Moreover, writing demands the researchers display the interpretive views on paper and thereby externalize what is inside. In other words, the thoughts and feelings of the participants become perceptible through writing.

Step 5: Maintaining a Strong and Oriented Relation to the Phenomenon

In this step, producing appropriate depth and richness in the written text helps researchers remain attuned to the central research question. Not doing so may yield written interpretations with overly superficial speculations or presumptions. Thus, the researchers will try to persist with an intentional focus on reflecting participant experiences related to the research question.

Step 6: Balancing the Research Context by Considering the Parts and the Whole

IPA aims to construct text as a comprehensive representation of the phenomenon. In the process, van Manen suggests it is essential that researchers pay attention to each evolving part concerning the whole of one’s study. As such, the results of this study will be interpreted and presented by arranging them as themes and subthemes, relating these to the “whole” relative to the research question.


This is a single-center study involving a postgraduate teaching clinic at the University of British Columbia (UBC) Faculty of Dentistry in Vancouver, Canada. The dental specialties of Periodontology/ Periodontics and Prosthodontology/ Prosthodontics are involved in the implant surgery and the implant planning and restoration, respectively.

Patient and Public Involvement

There is no patient or public participation in the design or discussion of this qualitative study protocol.

Qualitative Data Collection

To conduct this study, in-depth, semistructured, open-ended interviews using an interview guide will be conducted to collect data. The interviews might be pilot tested.

Participant Recruitment and Informed Consent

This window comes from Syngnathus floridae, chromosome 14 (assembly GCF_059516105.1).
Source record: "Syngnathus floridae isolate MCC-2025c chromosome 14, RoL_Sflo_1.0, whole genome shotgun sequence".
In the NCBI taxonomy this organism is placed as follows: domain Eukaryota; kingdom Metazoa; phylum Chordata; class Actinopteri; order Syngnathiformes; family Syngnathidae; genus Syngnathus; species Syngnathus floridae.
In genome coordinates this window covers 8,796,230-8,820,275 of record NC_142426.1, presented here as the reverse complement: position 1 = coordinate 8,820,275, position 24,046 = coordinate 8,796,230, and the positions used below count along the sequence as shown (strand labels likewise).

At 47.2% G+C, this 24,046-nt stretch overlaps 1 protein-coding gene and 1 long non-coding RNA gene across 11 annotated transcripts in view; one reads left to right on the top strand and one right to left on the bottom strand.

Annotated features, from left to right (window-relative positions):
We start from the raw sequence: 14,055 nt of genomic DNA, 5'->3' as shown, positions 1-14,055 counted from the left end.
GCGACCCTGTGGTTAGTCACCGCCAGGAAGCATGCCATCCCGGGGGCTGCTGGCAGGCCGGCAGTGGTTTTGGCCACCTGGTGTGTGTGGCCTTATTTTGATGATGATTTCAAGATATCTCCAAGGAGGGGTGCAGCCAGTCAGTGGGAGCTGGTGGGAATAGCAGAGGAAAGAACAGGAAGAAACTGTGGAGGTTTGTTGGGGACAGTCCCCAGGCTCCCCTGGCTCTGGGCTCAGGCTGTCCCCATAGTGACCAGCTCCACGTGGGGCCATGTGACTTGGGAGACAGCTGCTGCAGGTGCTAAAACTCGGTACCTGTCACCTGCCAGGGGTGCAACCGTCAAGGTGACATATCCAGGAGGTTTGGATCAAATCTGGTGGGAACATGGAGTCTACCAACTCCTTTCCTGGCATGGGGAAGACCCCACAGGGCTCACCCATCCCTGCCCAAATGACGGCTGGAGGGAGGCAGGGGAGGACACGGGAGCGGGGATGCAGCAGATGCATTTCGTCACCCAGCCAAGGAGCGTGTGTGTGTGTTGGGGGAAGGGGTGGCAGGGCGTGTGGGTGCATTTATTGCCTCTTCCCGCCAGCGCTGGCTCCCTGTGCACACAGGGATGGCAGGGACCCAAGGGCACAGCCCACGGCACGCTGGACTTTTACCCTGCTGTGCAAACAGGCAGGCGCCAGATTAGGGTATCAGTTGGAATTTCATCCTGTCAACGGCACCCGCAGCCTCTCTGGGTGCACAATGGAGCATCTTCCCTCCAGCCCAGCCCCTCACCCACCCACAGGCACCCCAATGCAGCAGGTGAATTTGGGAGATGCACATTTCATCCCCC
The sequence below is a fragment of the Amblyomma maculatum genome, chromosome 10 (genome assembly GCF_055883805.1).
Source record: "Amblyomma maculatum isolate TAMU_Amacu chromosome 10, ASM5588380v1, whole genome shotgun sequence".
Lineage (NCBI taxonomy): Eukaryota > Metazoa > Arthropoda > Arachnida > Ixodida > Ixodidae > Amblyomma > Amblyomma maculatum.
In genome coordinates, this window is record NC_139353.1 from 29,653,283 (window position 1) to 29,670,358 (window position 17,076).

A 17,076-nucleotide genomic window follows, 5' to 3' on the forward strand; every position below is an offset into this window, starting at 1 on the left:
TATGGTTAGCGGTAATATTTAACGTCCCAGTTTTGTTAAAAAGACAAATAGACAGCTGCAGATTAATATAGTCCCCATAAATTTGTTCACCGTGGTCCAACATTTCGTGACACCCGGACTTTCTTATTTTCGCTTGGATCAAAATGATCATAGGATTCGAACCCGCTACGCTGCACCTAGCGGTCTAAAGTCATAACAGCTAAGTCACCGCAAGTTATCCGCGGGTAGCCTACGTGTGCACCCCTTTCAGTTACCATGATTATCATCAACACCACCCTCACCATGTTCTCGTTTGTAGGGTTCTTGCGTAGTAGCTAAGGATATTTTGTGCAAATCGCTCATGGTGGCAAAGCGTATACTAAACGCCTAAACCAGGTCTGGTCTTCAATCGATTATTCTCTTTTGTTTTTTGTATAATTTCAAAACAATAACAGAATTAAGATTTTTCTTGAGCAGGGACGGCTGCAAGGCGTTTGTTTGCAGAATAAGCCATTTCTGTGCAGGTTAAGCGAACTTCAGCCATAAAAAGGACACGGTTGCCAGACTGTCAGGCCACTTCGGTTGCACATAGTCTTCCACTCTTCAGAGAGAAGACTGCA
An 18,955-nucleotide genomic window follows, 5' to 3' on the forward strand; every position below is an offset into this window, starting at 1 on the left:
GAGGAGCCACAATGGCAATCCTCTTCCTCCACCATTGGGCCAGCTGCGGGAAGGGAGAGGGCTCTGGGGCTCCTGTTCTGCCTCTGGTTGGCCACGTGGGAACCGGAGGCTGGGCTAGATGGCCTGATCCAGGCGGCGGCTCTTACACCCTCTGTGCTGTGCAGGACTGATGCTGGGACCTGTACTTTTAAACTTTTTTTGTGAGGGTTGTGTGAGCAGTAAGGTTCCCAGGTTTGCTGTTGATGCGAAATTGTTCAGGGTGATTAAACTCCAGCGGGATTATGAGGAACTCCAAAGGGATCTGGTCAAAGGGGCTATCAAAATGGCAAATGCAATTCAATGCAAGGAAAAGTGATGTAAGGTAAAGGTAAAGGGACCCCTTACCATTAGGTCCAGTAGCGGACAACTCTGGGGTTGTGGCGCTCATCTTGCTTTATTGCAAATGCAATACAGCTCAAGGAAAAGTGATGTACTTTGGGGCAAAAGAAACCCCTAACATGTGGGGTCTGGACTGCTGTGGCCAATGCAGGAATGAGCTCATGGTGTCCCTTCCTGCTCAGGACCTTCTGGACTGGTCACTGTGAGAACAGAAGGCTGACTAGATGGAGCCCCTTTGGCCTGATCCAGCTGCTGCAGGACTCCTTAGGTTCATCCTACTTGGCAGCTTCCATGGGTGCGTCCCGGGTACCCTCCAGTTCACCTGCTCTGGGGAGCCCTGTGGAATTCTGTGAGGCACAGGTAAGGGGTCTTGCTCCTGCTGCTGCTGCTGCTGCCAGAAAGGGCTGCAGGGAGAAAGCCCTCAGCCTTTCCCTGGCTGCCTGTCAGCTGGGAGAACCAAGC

Participants will be recruited from among existing Faculty of Dentistry patients. Postgraduate dental students from the Prosthodontics and Periodontics specialty programs will be contacted and exposed to a standardized study advertisement to identify potential participants among their assigned patients, after which the students will provide the advertisement to potential participants. The students will not share the patients’ names or contact information with the researchers without first obtaining the patients’ permission. Once potential participants identify themselves to the researchers by stating interest in participating in the study, a letter of initial contact will be sent via email, followed by a tentative invitation to participate in the study if their interest is confirmed. Next, an informed consent form will be sent to the participant candidates more than 48 hours in advance of arranging a time to meet for data collection. When each potential participant arrives at the clinic, the informed consent will be reviewed with the aim of having their questions answered and the informed consent signed if agreeable. The ranges of participant demographic characteristics will also be obtained and presented as a group and individually.

Participant Interviews

The primary data collected for this project will be qualitative participant perceptions gathered through a semistructured, one-to-one, in-depth interview with each participant, using an interview guide based on open-ended questions (Textbox 1 and Multimedia Appendix 1), guided by literature on the subject and the research question [33]. An advantage of face-to-face interviews is that they can often be conducted in a relaxed atmosphere to offer better communication than telephone interviews to develop rapport potentially; however, the cost is higher [34].